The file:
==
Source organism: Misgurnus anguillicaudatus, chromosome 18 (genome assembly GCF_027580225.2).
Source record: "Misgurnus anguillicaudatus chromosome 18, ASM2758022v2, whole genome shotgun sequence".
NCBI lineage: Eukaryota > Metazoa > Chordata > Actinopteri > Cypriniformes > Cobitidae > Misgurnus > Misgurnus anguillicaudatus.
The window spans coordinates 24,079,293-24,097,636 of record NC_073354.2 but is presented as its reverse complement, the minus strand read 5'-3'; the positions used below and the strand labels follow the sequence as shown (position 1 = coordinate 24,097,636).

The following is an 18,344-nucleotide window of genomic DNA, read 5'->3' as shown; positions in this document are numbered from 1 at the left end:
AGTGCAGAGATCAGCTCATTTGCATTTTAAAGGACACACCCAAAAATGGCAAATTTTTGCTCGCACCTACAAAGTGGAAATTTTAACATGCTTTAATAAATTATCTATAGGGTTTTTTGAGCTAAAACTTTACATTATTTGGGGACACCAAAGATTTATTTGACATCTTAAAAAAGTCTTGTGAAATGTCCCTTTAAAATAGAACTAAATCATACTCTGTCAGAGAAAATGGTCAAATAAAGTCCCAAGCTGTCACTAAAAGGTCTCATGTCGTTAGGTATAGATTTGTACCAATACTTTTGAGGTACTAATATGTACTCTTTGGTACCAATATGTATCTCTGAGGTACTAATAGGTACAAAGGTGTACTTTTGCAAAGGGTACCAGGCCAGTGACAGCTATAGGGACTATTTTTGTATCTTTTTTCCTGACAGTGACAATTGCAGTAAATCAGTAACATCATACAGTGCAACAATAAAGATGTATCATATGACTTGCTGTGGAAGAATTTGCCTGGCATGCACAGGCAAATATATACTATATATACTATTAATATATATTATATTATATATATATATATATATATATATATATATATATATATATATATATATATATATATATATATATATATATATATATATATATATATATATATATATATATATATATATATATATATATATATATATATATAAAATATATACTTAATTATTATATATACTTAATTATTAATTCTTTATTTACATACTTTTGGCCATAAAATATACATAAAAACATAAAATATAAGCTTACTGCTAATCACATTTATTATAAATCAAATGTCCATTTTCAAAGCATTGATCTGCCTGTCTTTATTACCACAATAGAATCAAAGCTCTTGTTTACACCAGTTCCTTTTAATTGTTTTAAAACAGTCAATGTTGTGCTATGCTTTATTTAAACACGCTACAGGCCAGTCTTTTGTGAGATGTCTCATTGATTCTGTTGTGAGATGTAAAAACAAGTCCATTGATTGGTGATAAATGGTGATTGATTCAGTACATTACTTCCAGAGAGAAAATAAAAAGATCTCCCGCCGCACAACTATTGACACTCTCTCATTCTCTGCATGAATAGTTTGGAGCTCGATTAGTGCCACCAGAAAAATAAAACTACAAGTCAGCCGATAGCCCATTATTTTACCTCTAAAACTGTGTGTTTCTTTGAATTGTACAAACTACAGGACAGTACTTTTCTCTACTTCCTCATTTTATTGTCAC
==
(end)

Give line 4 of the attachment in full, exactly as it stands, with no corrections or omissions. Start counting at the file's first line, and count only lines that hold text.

The window spans coordinates 24,079,293-24,097,636 of record NC_073354.2 but is presented as its reverse complement, the minus strand read 5'-3'; the positions used below and the strand labels follow the sequence as shown (position 1 = coordinate 24,097,636).